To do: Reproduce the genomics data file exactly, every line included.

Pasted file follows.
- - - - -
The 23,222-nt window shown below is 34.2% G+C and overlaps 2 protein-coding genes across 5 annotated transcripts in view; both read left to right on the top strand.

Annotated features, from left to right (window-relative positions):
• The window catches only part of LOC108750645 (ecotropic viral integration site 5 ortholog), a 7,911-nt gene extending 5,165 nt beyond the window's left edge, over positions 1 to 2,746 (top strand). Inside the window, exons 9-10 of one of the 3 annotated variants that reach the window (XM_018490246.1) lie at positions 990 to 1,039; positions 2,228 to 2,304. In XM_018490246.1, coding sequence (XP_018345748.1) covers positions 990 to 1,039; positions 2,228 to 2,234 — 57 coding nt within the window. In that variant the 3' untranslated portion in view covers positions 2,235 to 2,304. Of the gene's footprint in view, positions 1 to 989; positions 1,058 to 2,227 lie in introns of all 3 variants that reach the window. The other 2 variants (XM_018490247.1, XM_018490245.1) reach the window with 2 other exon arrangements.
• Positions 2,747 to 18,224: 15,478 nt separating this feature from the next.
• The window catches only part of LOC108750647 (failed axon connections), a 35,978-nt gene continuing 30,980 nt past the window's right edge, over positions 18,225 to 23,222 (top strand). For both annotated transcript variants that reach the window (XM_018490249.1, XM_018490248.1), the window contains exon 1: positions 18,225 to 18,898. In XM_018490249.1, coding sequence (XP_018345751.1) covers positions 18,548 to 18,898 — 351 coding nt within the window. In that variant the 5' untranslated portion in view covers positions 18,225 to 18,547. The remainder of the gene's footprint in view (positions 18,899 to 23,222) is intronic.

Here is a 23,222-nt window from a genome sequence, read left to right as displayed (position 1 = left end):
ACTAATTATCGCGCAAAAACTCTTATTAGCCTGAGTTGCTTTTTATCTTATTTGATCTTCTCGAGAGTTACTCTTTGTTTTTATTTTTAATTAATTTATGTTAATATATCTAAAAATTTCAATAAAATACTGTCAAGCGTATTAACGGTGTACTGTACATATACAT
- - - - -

The 23,222-nt window shown below is 34.2% G+C and overlaps 2 protein-coding genes across 5 annotated transcripts in view; both read left to right on the top strand.

Annotated features, from left to right (window-relative positions):
• The window catches only part of LOC108750645 (ecotropic viral integration site 5 ortholog), a 7,911-nt gene extending 5,165 nt beyond the window's left edge, over positions 1 to 2,746 (top strand). Inside the window, exons 9-10 of one of the 3 annotated variants that reach the window (XM_018490246.1) lie at positions 990 to 1,039; positions 2,228 to 2,304. In XM_018490246.1, coding sequence (XP_018345748.1) covers positions 990 to 1,039; positions 2,228 to 2,234 — 57 coding nt within the window. In that variant the 3' untranslated portion in view covers positions 2,235 to 2,304. Of the gene's footprint in view, positions 1 to 989; positions 1,058 to 2,227 lie in introns of all 3 variants that reach the window. The other 2 variants (XM_018490247.1, XM_018490245.1) reach the window with 2 other exon arrangements.
• Positions 2,747 to 18,224: 15,478 nt separating this feature from the next.
• The window catches only part of LOC108750647 (failed axon connections), a 35,978-nt gene continuing 30,980 nt past the window's right edge, over positions 18,225 to 23,222 (top strand). For both annotated transcript variants that reach the window (XM_018490249.1, XM_018490248.1), the window contains exon 1: positions 18,225 to 18,898. In XM_018490249.1, coding sequence (XP_018345751.1) covers positions 18,548 to 18,898 — 351 coding nt within the window. In that variant the 5' untranslated portion in view covers positions 18,225 to 18,547. The remainder of the gene's footprint in view (positions 18,899 to 23,222) is intronic.

Here is a 23,222-nt window from a genome sequence, read left to right as displayed (position 1 = left end):
ACTAATTATCGCGCAAAAACTCTTATTAGCCTGAGTTGCTTTTTATCTTATTTGATCTTCTCGAGAGTTACTCTTTGTTTTTATTTTTAATTAATTTATGTTAATATATCTAAAAATTTCAATAAAATACTGTCAAGCGTATTAACGGTGTACTGTACATATACAT